19. A large number of cases have been referred to in the above decision. One such case is Radhabai Bhikaji v. Baluram Daluram, 1970 Ace CJ 403 (M.P.). The Court held in this case that duplication of proceedings occasioned by a claim filed under the M. V. Act and a claim under the Compensation Act was intended to be avoided and, therefore, Section 3(5) of the Compensation Act was enacted. Pathak CJ in the decision in Gayatri Devi's Case (AIR 1976 Him Pra 75) (supra) disagreed above view. It was observed that when Section 3(5) was enacted, the Legislature could not have had in mind the MV Act, enacted in 1939. There was no other statute then to provide for any other Tribunal for entertaining claims in respect of such injury/loss of life. The Legislature it appears, had in mind the ordinary courts only as an alternative forum for entertaining claim for damages. The Division Bench further observed that a proceeding for compensation made under the Compensation Act or under the MV Act could not be confused with suit. A passage from the judgment of the Division Bench in Gayatri Devi's case will be relevant.
'Moreover, when the Madhya Pradesh High Court in Radhabai Bhikaji (supra) spoke of a duplication of proceedings it was apparently not pointed out to the learned Judges that there is no duplication in the true sense, and the claim under the Workmen's Compensation Act is based on statutory liability while that under the MV Act rests on liability in Tort.'
20. The Division Bench observed that the exclusion of the Civil Court does not make a Claims Tribunal a Court of law, notwithstanding that the Tribunal exercises some of the powers of the Civil Court under the C.P.C.
21. The Division Bench in Gayatri Devi's case was examining whether there was a bar in claiming compensation under both the Acts on the day the driver met with the accident and died, viz. Feb 18, 1968. Since Section 110-AA was held to be prospective and not attracted by the facts of the case the Court held that both the claims were entertainable. In coming to this conclusion the Court pointed out an essential distinction, viz., that the two claims were based on different causes of action. One was for a statutory relief under the Compensation Act and the other claim was based on law of torts.
22. We may now examine the case of Orissa High Court reported in National Insurance v. Hare Krushna Sahu 1977 Acc CJ 512. A single Judge held that Section 110-AA prohibits the making of duplicate claim by a person entitled under law to make claim both under the Compensation Act and the MV Act. One Bhagaban died as a result of motor accident. The deceased was an employee of the State Electricity Board, The parents of the deceased claimed compensation under the Compensation Act and received Rs. 2.000/-as compensation. They filed a claim petition-under the MV Act and were awarded Rs. 6000A but the Court deducted Rs. 2000/-awarded under the Compensation Act. The insurer raised a plea in appeal before the High Court that no amount could be awarded, under the MV Act in view of the provisions of Section 110AA. Before the learned single Judge it was argued that the deceased being an employee of the State Electricity Board and he having met with death in the course of his employment under the Board was entitled to compensation from the Board. The owner of the vehicle was another person and there was a different cause of action as against him. It was argued that Section 110-AA did not come into play to prevent the claimants from making their claims under both the Acts. The learned single Judge held that the above meaning could not be given to Section 110-AA for it amounts to stretching the language of the section and it would amount to ignore a very sound principle of law as embodied in Section 3(5) of the Compensation Act.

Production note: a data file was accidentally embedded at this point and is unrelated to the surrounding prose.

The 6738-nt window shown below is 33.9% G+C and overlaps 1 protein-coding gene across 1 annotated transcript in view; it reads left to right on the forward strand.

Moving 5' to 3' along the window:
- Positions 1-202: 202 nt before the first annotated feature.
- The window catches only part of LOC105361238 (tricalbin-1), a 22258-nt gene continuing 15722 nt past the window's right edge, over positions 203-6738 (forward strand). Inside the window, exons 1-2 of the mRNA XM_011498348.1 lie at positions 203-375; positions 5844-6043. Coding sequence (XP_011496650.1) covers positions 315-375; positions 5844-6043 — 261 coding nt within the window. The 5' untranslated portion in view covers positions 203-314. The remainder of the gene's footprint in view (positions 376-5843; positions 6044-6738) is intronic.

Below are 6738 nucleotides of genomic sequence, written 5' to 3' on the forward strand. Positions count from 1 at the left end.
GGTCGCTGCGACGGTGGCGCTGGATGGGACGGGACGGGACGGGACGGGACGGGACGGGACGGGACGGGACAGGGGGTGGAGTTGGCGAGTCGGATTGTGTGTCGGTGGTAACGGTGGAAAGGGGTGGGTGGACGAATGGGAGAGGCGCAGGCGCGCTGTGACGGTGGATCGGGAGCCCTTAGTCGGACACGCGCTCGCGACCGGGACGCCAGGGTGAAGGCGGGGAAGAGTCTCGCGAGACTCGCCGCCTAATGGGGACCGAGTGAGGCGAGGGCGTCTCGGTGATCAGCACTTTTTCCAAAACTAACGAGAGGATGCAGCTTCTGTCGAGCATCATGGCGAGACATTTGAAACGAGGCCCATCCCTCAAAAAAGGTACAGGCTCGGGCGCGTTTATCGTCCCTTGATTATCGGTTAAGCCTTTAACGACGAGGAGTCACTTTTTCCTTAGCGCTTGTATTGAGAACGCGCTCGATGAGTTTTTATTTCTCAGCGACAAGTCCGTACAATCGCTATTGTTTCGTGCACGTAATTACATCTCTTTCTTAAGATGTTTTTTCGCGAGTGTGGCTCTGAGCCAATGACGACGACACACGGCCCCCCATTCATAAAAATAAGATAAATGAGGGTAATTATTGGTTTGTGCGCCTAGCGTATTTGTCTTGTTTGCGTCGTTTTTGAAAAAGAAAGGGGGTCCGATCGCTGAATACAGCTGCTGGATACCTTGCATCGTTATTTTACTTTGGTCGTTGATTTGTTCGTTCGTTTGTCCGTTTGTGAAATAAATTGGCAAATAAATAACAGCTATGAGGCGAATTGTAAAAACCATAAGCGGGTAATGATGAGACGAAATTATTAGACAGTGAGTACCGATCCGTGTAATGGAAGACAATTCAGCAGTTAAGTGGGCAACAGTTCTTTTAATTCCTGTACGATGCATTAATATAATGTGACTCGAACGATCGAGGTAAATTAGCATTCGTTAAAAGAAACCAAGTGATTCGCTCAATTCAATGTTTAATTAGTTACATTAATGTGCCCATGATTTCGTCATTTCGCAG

23. It is apparent that the contention that the claim was being made in respect of two different causes of action and from two different employers of the deceased was raised before the Orissa High Court, but was repelled. Learned counsel for the appellant urged that the view taken by the Orissa High Court does not lay down the correct law. Where relief is asked against two different persons under two distinct and separate causes of action, it would amount to two separate claims. One was statutory in which rash and negligent act had not to be proved whereas in the other it is a sine qua non to prove rash and negligent act. He further urged that the claim which was made before the Commissioner under the Compensation Act could not be made before the MV Act adn vice versa.